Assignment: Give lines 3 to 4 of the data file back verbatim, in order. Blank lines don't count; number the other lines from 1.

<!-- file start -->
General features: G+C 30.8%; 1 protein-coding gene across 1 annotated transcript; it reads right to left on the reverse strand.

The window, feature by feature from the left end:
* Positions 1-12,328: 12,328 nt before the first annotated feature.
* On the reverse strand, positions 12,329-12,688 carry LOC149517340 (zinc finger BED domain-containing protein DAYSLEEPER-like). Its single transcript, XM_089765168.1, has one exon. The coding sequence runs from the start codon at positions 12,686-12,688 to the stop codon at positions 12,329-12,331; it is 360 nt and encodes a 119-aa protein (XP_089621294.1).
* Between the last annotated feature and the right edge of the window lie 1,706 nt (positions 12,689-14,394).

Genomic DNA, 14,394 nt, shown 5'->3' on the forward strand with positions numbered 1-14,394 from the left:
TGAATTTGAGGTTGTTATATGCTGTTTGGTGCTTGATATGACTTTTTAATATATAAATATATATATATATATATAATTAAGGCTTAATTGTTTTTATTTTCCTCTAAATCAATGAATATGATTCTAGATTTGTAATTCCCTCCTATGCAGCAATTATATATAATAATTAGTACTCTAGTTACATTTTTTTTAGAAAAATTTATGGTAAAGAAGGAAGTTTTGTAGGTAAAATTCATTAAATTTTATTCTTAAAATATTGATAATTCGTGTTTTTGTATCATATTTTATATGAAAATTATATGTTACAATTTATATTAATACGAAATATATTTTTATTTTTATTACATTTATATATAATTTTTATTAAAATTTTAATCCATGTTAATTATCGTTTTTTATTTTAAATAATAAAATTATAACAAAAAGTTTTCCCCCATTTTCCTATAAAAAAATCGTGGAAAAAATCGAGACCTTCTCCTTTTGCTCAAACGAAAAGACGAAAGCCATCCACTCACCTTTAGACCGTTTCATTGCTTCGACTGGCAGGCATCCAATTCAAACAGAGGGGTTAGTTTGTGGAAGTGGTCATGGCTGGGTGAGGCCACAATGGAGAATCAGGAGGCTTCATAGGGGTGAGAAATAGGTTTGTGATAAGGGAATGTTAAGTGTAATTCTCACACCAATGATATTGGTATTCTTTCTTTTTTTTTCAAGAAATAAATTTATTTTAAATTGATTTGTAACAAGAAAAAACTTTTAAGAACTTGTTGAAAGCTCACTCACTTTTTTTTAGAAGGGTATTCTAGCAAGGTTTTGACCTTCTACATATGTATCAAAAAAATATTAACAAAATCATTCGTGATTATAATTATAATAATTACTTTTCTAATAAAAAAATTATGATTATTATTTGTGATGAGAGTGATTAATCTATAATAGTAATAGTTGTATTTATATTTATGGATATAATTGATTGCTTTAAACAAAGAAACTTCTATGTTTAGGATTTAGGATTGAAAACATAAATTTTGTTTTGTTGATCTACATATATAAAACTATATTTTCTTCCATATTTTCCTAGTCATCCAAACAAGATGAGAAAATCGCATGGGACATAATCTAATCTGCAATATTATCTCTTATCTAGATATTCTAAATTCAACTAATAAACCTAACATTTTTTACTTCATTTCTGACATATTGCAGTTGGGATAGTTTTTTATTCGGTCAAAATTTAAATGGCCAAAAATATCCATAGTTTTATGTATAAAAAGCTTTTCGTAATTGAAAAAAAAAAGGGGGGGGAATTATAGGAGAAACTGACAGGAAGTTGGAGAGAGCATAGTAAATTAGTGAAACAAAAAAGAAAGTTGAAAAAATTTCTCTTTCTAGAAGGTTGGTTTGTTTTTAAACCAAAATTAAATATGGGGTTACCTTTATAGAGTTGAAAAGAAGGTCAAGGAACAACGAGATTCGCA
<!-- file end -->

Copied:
* Positions 1-12,328: 12,328 nt before the first annotated feature.
* On the reverse strand, positions 12,329-12,688 carry LOC149517340 (zinc finger BED domain-containing protein DAYSLEEPER-like). Its single transcript, XM_089765168.1, has one exon. The coding sequence runs from the start codon at positions 12,686-12,688 to the stop codon at positions 12,329-12,331; it is 360 nt and encodes a 119-aa protein (XP_089621294.1).